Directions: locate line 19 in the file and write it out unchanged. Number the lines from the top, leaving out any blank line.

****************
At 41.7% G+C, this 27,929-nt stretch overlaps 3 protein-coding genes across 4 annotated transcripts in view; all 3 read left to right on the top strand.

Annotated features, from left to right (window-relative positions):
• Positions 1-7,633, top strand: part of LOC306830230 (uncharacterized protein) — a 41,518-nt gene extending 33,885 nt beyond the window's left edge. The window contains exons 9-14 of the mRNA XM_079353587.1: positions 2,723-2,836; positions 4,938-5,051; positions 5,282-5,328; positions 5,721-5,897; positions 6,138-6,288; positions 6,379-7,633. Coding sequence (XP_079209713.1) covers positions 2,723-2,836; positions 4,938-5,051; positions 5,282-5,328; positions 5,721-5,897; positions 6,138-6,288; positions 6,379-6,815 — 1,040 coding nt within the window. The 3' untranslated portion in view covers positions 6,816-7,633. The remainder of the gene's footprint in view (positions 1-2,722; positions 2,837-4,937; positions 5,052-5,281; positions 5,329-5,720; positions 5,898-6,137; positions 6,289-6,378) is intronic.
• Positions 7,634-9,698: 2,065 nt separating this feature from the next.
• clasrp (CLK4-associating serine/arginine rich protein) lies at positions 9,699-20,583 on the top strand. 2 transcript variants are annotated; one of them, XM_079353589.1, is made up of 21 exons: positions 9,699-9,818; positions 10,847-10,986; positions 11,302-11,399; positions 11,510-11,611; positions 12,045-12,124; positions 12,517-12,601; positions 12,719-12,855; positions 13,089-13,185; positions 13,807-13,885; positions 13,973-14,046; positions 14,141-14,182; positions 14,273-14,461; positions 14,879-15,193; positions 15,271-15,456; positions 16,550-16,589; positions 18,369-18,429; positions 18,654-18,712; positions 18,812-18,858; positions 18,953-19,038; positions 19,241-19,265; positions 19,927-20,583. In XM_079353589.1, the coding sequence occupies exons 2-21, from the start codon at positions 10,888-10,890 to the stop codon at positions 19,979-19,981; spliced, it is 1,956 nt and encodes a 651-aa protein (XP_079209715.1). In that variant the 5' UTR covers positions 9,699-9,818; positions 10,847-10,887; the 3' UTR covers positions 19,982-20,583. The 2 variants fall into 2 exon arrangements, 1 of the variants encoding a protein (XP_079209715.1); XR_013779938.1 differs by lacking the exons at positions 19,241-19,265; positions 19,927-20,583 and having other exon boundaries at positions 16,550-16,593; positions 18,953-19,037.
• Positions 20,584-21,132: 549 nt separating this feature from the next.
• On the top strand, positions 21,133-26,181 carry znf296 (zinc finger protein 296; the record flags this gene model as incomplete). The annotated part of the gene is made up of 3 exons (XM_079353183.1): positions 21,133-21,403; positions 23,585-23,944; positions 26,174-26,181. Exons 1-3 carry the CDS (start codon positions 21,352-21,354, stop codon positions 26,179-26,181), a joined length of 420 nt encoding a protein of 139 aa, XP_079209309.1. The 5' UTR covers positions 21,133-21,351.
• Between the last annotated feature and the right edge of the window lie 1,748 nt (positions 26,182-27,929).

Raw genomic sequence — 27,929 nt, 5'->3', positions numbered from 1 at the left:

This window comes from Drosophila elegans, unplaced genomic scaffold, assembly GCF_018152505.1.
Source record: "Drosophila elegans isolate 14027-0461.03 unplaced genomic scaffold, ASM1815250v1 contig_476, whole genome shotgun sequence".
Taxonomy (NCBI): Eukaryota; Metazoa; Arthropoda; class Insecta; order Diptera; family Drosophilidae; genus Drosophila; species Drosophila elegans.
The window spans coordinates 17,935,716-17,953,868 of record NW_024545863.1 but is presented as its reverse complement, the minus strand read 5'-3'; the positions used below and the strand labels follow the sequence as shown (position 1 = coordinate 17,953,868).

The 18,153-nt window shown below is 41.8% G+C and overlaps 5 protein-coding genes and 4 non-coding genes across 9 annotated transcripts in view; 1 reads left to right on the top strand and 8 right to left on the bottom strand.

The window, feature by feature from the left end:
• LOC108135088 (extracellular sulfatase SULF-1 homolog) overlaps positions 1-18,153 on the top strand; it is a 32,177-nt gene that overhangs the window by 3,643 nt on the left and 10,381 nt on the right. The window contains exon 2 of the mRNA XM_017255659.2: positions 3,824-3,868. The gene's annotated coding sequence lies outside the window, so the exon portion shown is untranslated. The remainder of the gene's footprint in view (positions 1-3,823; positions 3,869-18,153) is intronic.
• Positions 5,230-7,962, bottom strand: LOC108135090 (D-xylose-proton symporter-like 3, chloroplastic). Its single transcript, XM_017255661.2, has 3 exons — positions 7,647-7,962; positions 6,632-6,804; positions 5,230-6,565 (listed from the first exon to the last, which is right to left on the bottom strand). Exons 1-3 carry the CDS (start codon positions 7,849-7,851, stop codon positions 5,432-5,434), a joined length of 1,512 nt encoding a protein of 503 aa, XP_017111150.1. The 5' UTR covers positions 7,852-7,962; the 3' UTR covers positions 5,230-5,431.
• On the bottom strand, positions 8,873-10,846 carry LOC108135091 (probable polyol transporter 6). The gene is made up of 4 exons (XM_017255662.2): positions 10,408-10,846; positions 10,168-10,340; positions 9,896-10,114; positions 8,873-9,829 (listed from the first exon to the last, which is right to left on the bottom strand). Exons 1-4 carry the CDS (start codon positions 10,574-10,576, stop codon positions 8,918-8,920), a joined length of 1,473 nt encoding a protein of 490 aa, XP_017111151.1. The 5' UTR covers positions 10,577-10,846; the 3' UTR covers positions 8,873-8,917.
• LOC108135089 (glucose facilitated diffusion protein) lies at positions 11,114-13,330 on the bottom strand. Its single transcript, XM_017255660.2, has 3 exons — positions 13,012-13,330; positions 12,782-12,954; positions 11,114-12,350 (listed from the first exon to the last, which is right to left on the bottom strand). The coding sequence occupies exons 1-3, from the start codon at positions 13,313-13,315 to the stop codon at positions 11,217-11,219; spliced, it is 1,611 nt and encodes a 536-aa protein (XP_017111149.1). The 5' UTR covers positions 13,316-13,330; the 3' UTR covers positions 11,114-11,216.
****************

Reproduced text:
• LOC108135089 (glucose facilitated diffusion protein) lies at positions 11,114-13,330 on the bottom strand. Its single transcript, XM_017255660.2, has 3 exons — positions 13,012-13,330; positions 12,782-12,954; positions 11,114-12,350 (listed from the first exon to the last, which is right to left on the bottom strand). The coding sequence occupies exons 1-3, from the start codon at positions 13,313-13,315 to the stop codon at positions 11,217-11,219; spliced, it is 1,611 nt and encodes a 536-aa protein (XP_017111149.1). The 5' UTR covers positions 13,316-13,330; the 3' UTR covers positions 11,114-11,216.